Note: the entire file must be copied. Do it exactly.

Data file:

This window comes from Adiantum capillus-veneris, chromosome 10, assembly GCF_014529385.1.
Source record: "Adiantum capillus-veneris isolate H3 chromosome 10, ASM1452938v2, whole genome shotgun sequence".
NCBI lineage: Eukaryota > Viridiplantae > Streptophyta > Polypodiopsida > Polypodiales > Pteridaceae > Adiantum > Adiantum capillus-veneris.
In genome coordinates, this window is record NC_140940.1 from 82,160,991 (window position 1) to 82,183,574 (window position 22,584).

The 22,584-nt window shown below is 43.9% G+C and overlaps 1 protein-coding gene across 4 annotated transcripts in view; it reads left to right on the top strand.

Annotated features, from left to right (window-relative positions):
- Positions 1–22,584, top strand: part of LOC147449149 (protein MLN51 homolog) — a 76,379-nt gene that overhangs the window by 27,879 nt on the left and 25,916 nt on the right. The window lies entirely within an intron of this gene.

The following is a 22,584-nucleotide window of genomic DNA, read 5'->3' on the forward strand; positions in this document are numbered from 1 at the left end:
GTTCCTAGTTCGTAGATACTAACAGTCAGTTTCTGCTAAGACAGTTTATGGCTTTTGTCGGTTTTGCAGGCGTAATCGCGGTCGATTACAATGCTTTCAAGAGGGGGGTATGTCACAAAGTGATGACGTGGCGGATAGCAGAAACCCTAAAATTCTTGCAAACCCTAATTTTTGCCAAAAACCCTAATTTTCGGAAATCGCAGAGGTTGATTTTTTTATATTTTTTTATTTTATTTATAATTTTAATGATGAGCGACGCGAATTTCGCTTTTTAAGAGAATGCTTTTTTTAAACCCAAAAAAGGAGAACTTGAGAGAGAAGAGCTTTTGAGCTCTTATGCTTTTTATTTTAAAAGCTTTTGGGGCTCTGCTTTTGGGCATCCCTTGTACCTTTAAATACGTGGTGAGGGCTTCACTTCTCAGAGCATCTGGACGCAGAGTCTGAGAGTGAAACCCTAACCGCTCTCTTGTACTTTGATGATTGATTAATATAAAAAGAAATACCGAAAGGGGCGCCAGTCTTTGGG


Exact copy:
This window comes from Adiantum capillus-veneris, chromosome 10, assembly GCF_014529385.1.
Source record: "Adiantum capillus-veneris isolate H3 chromosome 10, ASM1452938v2, whole genome shotgun sequence".
NCBI lineage: Eukaryota > Viridiplantae > Streptophyta > Polypodiopsida > Polypodiales > Pteridaceae > Adiantum > Adiantum capillus-veneris.
In genome coordinates, this window is record NC_140940.1 from 82,160,991 (window position 1) to 82,183,574 (window position 22,584).

The 22,584-nt window shown below is 43.9% G+C and overlaps 1 protein-coding gene across 4 annotated transcripts in view; it reads left to right on the top strand.

Annotated features, from left to right (window-relative positions):
- Positions 1–22,584, top strand: part of LOC147449149 (protein MLN51 homolog) — a 76,379-nt gene that overhangs the window by 27,879 nt on the left and 25,916 nt on the right. The window lies entirely within an intron of this gene.

The following is a 22,584-nucleotide window of genomic DNA, read 5'->3' on the forward strand; positions in this document are numbered from 1 at the left end:
GTTCCTAGTTCGTAGATACTAACAGTCAGTTTCTGCTAAGACAGTTTATGGCTTTTGTCGGTTTTGCAGGCGTAATCGCGGTCGATTACAATGCTTTCAAGAGGGGGGTATGTCACAAAGTGATGACGTGGCGGATAGCAGAAACCCTAAAATTCTTGCAAACCCTAATTTTTGCCAAAAACCCTAATTTTCGGAAATCGCAGAGGTTGATTTTTTTATATTTTTTTATTTTATTTATAATTTTAATGATGAGCGACGCGAATTTCGCTTTTTAAGAGAATGCTTTTTTTAAACCCAAAAAAGGAGAACTTGAGAGAGAAGAGCTTTTGAGCTCTTATGCTTTTTATTTTAAAAGCTTTTGGGGCTCTGCTTTTGGGCATCCCTTGTACCTTTAAATACGTGGTGAGGGCTTCACTTCTCAGAGCATCTGGACGCAGAGTCTGAGAGTGAAACCCTAACCGCTCTCTTGTACTTTGATGATTGATTAATATAAAAAGAAATACCGAAAGGGGCGCCAGTCTTTGGG